By Alistair Rennie
Each day, Twitter users press the button on about 500 million Tweets. That tsunami of 140-character messages spans the range of human interests and activities—from raves about recent purchases to exhortations to rally behind social causes.
Personally, I use Twitter as a sort of market-intelligence radar. I follow very smart people to see what they’re reading and thinking.
Now, for the first time, business leaders will be able to tap into the Twitter stream in powerful new ways to harvest insights that help them understand customer sentiment more deeply, develop hit products and services, and anticipate sudden shifts in moods and markets.
Many people recognize the importance of data—the combination of information contained in structured databases with unstructured data gathered from Web sites, sensing devices, and social media feeds. IBM CEO Ginni Rometty calls this the new natural resource, comparable in impact to coal or oil or iron ore. Until now, however, there was a troublesome gap between social data and enterprise IT systems. We’re bridging that gap–and bringing all of those insights into the enterprise.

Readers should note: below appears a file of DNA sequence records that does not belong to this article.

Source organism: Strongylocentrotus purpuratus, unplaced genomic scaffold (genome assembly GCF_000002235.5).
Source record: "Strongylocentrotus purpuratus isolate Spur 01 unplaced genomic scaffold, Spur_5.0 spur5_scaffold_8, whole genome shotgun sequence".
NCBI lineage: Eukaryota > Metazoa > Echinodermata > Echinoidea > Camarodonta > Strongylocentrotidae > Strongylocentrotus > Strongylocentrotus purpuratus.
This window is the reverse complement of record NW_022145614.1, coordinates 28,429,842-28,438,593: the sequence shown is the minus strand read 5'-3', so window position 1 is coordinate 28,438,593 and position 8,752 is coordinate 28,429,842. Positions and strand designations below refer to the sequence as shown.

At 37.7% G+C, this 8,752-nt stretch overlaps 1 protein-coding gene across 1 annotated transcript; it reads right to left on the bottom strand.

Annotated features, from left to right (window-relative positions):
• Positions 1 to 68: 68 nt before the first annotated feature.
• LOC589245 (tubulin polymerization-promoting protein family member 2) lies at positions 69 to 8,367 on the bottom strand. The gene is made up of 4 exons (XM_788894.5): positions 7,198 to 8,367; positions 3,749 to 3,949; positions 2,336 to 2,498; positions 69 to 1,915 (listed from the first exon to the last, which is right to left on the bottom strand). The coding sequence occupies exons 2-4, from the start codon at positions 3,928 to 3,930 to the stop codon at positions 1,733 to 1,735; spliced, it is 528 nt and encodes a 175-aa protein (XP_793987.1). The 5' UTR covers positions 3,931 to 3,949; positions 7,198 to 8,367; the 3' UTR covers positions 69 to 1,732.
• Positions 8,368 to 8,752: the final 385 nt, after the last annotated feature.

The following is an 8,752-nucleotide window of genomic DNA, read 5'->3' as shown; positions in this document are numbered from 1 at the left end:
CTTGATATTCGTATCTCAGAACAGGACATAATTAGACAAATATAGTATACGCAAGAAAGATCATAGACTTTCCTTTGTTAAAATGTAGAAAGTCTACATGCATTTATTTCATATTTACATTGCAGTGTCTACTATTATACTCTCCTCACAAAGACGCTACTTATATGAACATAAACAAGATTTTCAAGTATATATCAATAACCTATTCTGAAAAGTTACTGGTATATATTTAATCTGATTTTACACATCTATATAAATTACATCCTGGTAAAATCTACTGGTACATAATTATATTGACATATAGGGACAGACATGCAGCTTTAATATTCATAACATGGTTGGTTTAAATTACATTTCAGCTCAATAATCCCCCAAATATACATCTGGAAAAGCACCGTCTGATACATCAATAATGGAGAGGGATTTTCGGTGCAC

For starters, IBM will offer Twitter data as part of select cloud-based services, including IBM Watson Analytics, a new cognitive computing service that delivers predictive analytics and data visualization to the palm of your hand.
Twitter and IBM will collaborate to develop a set of enterprise applications designed to improve business decisions across industries and professions. The first target will be applications and services for sales, marketing and customer service.
In addition, the two companies will develop a portfolio of solutions for specific industries, including banking, consumer products, transportation and retail. These solutions will be taken to market by tens of thousands of IBM business consultants and analytics experts.
A few months ago, IBM announced a sweeping alliance with Apple to jointly develop a new generation of mobile enterprise apps for the iPhone. We’re combining Apple’s expertise for user-centric design and consumer experience with IBM’s deep knowledge of business and broad portfolio of technology solutions for the enterprise.
Now, once again, two giants of their industries are combining forces, Twitter for consumers and IBM for the enterprise, to bring business leaders amazing new capabilities they didn’t have before.
I mentioned earlier that I use Twitter to help spot market trends. Today, it’s a manual process. I scan through the latest Tweets of the people I follow. But, thanks to this alliance I look forward to being able to spot trends on a mass, global scale—and with a minimum of effort. The new natural resource of social data is at last coming to the enterprise in way that could help transform how business is done.